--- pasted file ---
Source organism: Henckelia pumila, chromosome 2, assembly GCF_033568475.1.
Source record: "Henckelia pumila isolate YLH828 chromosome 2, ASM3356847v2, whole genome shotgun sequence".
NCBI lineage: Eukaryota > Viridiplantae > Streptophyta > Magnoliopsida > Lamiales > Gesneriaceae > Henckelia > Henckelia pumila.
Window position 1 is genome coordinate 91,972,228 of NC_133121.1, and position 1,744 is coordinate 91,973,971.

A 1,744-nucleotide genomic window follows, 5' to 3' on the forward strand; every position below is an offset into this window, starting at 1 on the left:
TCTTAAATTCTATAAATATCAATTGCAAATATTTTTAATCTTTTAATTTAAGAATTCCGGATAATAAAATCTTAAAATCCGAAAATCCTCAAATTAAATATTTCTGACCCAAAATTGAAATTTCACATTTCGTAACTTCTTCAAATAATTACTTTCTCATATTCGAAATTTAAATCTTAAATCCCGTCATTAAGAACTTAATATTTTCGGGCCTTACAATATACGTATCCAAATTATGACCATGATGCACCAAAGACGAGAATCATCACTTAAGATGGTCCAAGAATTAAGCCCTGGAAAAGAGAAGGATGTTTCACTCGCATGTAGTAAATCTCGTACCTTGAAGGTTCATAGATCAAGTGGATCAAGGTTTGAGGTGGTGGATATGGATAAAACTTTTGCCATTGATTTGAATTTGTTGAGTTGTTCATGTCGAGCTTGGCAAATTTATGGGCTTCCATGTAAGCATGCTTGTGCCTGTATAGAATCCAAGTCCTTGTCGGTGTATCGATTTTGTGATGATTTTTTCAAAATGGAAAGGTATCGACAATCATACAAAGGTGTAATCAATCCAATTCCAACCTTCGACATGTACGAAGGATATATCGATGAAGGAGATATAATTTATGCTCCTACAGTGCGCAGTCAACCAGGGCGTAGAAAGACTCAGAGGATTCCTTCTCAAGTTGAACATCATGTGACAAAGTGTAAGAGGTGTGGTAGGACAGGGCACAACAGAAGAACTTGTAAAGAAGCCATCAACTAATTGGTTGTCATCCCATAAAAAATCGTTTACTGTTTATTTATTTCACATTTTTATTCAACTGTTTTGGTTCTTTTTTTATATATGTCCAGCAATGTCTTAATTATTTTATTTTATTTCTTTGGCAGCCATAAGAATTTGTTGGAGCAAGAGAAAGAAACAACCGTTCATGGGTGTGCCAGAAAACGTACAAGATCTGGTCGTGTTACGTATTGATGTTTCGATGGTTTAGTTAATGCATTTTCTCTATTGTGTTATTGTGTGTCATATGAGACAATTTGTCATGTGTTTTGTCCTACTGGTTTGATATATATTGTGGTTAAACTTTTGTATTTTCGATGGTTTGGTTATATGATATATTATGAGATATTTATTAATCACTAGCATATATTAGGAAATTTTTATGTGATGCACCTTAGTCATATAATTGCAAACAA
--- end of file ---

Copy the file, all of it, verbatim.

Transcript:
Source organism: Henckelia pumila, chromosome 2, assembly GCF_033568475.1.
Source record: "Henckelia pumila isolate YLH828 chromosome 2, ASM3356847v2, whole genome shotgun sequence".
NCBI lineage: Eukaryota > Viridiplantae > Streptophyta > Magnoliopsida > Lamiales > Gesneriaceae > Henckelia > Henckelia pumila.
Window position 1 is genome coordinate 91,972,228 of NC_133121.1, and position 1,744 is coordinate 91,973,971.

A 1,744-nucleotide genomic window follows, 5' to 3' on the forward strand; every position below is an offset into this window, starting at 1 on the left:
TCTTAAATTCTATAAATATCAATTGCAAATATTTTTAATCTTTTAATTTAAGAATTCCGGATAATAAAATCTTAAAATCCGAAAATCCTCAAATTAAATATTTCTGACCCAAAATTGAAATTTCACATTTCGTAACTTCTTCAAATAATTACTTTCTCATATTCGAAATTTAAATCTTAAATCCCGTCATTAAGAACTTAATATTTTCGGGCCTTACAATATACGTATCCAAATTATGACCATGATGCACCAAAGACGAGAATCATCACTTAAGATGGTCCAAGAATTAAGCCCTGGAAAAGAGAAGGATGTTTCACTCGCATGTAGTAAATCTCGTACCTTGAAGGTTCATAGATCAAGTGGATCAAGGTTTGAGGTGGTGGATATGGATAAAACTTTTGCCATTGATTTGAATTTGTTGAGTTGTTCATGTCGAGCTTGGCAAATTTATGGGCTTCCATGTAAGCATGCTTGTGCCTGTATAGAATCCAAGTCCTTGTCGGTGTATCGATTTTGTGATGATTTTTTCAAAATGGAAAGGTATCGACAATCATACAAAGGTGTAATCAATCCAATTCCAACCTTCGACATGTACGAAGGATATATCGATGAAGGAGATATAATTTATGCTCCTACAGTGCGCAGTCAACCAGGGCGTAGAAAGACTCAGAGGATTCCTTCTCAAGTTGAACATCATGTGACAAAGTGTAAGAGGTGTGGTAGGACAGGGCACAACAGAAGAACTTGTAAAGAAGCCATCAACTAATTGGTTGTCATCCCATAAAAAATCGTTTACTGTTTATTTATTTCACATTTTTATTCAACTGTTTTGGTTCTTTTTTTATATATGTCCAGCAATGTCTTAATTATTTTATTTTATTTCTTTGGCAGCCATAAGAATTTGTTGGAGCAAGAGAAAGAAACAACCGTTCATGGGTGTGCCAGAAAACGTACAAGATCTGGTCGTGTTACGTATTGATGTTTCGATGGTTTAGTTAATGCATTTTCTCTATTGTGTTATTGTGTGTCATATGAGACAATTTGTCATGTGTTTTGTCCTACTGGTTTGATATATATTGTGGTTAAACTTTTGTATTTTCGATGGTTTGGTTATATGATATATTATGAGATATTTATTAATCACTAGCATATATTAGGAAATTTTTATGTGATGCACCTTAGTCATATAATTGCAAACAA